Kirawira Cam

Located on the Kirawira hills in the western corridor of the Serengeti, the Kirawira Camp also overlooks the famous Grumeti River – home of the giant Nile crocodiles. 25 double tents are available, each one with its own solar-heated shower.

Kliens Camp

This camp is at a private ranch on the north-eastern edge of the Serengeti and offers high standards of comfort to guests in eight individual thatched-roof cottages.

Migration Camp

Built into a rocky outcropping near Lobo, this camp also overlooks the Grumeti River.

Classic Camping

Classic camping can be arranged and is a truly rewarding experience for those who want a closer look at the Serengeti ecosystem. Generally, food and supplies are provided and you will be accompanied by a staff to assist with the logistics of camping in the Serengeti.

.

.

Aberdares National Park

Size: 676 sq. km. Best time to visit: Anytime

The Aberdares National Park takes its name from the majestic mountain range that runs through it, stretching due north from Nairobi. The park also protects a tract of forested land known as the Salient, which stretches to the east of the range; it is in this area that the famous Ark and Treetops Lodges are located.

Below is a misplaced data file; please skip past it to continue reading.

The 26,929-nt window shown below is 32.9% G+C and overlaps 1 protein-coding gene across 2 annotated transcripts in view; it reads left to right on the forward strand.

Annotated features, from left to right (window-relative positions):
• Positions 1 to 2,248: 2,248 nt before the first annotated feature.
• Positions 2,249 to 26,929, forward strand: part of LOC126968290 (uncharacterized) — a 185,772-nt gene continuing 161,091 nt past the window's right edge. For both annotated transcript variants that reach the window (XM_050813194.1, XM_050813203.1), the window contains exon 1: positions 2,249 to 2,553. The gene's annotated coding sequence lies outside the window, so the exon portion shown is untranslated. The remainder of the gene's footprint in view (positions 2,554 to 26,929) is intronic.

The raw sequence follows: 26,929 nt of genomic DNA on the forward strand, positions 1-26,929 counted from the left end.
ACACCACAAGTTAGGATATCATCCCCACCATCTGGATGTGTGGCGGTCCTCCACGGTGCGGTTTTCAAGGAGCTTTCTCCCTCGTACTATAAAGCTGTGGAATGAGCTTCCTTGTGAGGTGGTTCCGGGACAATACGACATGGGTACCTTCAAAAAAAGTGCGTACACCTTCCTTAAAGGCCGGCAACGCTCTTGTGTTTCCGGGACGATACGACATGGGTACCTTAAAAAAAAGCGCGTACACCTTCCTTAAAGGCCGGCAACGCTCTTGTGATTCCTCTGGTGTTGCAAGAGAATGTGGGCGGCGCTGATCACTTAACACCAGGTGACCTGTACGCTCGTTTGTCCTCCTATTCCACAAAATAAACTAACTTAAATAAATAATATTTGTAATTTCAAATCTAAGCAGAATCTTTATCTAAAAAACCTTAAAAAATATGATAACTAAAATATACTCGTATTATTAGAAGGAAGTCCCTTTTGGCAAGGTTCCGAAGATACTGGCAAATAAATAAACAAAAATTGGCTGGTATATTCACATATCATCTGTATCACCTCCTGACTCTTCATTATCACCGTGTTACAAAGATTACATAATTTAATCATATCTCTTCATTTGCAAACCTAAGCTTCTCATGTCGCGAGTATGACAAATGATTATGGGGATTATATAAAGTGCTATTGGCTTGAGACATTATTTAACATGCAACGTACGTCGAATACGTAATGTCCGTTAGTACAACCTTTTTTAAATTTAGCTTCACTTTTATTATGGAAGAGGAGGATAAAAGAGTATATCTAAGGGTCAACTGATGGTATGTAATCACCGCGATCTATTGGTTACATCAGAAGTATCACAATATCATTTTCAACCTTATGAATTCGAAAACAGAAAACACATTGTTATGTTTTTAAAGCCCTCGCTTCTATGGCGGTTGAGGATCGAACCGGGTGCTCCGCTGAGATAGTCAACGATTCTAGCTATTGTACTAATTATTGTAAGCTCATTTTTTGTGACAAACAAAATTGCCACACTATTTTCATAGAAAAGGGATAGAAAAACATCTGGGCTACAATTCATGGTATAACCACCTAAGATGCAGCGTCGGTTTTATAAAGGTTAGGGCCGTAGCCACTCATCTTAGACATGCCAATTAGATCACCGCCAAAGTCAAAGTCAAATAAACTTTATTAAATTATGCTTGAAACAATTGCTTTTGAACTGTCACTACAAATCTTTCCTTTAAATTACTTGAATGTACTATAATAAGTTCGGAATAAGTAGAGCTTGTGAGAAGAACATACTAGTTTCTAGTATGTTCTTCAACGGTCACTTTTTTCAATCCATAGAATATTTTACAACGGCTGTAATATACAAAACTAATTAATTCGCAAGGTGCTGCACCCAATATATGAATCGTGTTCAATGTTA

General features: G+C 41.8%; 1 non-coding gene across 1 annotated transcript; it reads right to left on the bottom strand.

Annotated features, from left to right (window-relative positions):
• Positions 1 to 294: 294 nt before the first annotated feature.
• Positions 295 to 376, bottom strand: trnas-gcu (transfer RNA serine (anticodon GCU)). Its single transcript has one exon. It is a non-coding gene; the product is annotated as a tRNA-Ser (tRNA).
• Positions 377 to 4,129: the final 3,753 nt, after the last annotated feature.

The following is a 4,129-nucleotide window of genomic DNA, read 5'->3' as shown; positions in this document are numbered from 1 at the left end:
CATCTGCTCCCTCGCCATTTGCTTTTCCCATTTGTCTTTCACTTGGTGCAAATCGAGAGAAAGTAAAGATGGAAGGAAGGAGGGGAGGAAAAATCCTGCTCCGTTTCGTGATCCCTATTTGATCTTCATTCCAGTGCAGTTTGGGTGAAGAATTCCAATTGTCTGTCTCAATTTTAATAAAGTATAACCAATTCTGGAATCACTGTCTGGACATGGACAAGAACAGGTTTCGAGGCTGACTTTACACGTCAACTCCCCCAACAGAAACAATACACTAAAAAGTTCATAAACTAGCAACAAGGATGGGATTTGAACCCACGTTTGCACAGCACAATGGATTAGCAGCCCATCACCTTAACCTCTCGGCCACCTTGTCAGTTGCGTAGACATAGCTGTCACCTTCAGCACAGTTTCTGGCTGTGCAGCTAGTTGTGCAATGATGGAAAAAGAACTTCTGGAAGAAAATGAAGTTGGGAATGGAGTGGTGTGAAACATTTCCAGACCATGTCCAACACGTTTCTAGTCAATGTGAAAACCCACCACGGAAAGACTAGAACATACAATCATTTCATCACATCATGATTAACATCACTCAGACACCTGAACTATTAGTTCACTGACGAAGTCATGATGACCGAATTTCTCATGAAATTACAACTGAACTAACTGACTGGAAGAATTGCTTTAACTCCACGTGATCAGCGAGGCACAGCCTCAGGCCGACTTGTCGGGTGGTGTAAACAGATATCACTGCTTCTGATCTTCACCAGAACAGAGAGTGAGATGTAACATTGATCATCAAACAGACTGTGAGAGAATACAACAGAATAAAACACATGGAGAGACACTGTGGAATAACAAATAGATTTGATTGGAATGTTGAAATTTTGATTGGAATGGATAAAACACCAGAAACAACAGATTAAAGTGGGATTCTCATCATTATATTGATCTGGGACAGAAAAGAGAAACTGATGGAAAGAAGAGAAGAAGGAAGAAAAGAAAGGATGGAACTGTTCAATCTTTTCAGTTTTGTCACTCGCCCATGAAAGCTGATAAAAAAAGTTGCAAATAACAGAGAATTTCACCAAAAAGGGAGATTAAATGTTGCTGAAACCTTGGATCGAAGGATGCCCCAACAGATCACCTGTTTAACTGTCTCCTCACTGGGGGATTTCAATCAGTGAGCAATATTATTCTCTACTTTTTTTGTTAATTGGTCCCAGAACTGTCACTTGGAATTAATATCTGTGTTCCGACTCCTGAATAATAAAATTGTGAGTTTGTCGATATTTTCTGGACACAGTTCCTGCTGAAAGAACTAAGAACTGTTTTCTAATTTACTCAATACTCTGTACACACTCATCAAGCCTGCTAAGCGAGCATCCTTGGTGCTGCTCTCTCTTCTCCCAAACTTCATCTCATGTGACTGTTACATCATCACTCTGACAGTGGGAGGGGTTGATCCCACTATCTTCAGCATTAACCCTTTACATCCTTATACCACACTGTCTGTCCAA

The forested Salient is the best place to see animals and provides a home for elephant, rhinoceros, warthog, giant forest hog, dikdik, bongo, several types of monkey and cats such as lions, leopards and serval. The park is also home to many brilliantly coloured birds and insects. Although not as rich in large animal life, the Aberdare mountain range offers dream-like vistas, deep valleys and towering peaks.

Aberdares National Park is one of the best places to catch a glimpse of night time wildlife thanks to the Ark, which is a game lodge built over a waterhole and salt lick that have been lit up to allow guests to witness the secret night time activities of the African bush.

Accommodation

Aberdare Country Club

The Country Club features 46 luxury rooms/cottages, many of which offer views of the Aberdares, Mt. Kenya, or the wide-open plains below. Horse-back riding, swimming, golf, and tennis are all available on the grounds.

The Ark

Overlooking a lighted waterhole in the heart of the Aberdares National Park, the Ark offers unique opportunities to observe African wildlife at night. 60 luxury rooms with (small) bathrooms and showers are available complete with buzzers to announce the arrival of big game in the night.

Treetops

Built as a two-room treehouse in 1932, the Treetops is now a unique 50-room lodge overlooking two waterholes where copious wildlife can be observed and photographed at close range. Accommodations include suites with private bathroom facilities and private twin or double rooms with shared bathroom facilities.

.

.